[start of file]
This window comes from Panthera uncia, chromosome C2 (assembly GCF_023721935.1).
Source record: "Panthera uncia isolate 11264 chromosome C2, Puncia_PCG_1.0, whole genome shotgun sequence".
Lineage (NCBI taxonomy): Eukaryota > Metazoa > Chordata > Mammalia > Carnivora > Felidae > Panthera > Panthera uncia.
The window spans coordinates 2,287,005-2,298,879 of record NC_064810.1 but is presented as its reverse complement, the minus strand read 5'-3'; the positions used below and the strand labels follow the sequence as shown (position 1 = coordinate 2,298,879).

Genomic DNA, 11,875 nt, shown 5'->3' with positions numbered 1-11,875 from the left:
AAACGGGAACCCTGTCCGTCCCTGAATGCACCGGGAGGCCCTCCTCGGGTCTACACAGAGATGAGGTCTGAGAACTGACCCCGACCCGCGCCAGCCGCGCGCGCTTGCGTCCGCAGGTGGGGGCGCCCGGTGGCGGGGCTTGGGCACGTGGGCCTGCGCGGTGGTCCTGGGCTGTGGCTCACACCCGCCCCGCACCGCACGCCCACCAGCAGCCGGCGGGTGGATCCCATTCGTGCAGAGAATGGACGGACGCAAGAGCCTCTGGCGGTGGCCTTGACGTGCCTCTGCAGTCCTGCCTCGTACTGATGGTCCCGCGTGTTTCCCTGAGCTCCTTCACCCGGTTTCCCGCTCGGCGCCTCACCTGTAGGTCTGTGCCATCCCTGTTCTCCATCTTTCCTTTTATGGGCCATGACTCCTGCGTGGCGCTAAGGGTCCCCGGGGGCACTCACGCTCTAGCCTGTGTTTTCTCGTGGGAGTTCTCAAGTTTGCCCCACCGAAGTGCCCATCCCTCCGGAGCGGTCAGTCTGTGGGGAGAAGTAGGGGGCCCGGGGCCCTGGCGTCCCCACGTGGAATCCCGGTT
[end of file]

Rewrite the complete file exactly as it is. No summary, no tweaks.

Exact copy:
This window comes from Panthera uncia, chromosome C2 (assembly GCF_023721935.1).
Source record: "Panthera uncia isolate 11264 chromosome C2, Puncia_PCG_1.0, whole genome shotgun sequence".
Lineage (NCBI taxonomy): Eukaryota > Metazoa > Chordata > Mammalia > Carnivora > Felidae > Panthera > Panthera uncia.
The window spans coordinates 2,287,005-2,298,879 of record NC_064810.1 but is presented as its reverse complement, the minus strand read 5'-3'; the positions used below and the strand labels follow the sequence as shown (position 1 = coordinate 2,298,879).

Genomic DNA, 11,875 nt, shown 5'->3' with positions numbered 1-11,875 from the left:
AAACGGGAACCCTGTCCGTCCCTGAATGCACCGGGAGGCCCTCCTCGGGTCTACACAGAGATGAGGTCTGAGAACTGACCCCGACCCGCGCCAGCCGCGCGCGCTTGCGTCCGCAGGTGGGGGCGCCCGGTGGCGGGGCTTGGGCACGTGGGCCTGCGCGGTGGTCCTGGGCTGTGGCTCACACCCGCCCCGCACCGCACGCCCACCAGCAGCCGGCGGGTGGATCCCATTCGTGCAGAGAATGGACGGACGCAAGAGCCTCTGGCGGTGGCCTTGACGTGCCTCTGCAGTCCTGCCTCGTACTGATGGTCCCGCGTGTTTCCCTGAGCTCCTTCACCCGGTTTCCCGCTCGGCGCCTCACCTGTAGGTCTGTGCCATCCCTGTTCTCCATCTTTCCTTTTATGGGCCATGACTCCTGCGTGGCGCTAAGGGTCCCCGGGGGCACTCACGCTCTAGCCTGTGTTTTCTCGTGGGAGTTCTCAAGTTTGCCCCACCGAAGTGCCCATCCCTCCGGAGCGGTCAGTCTGTGGGGAGAAGTAGGGGGCCCGGGGCCCTGGCGTCCCCACGTGGAATCCCGGTT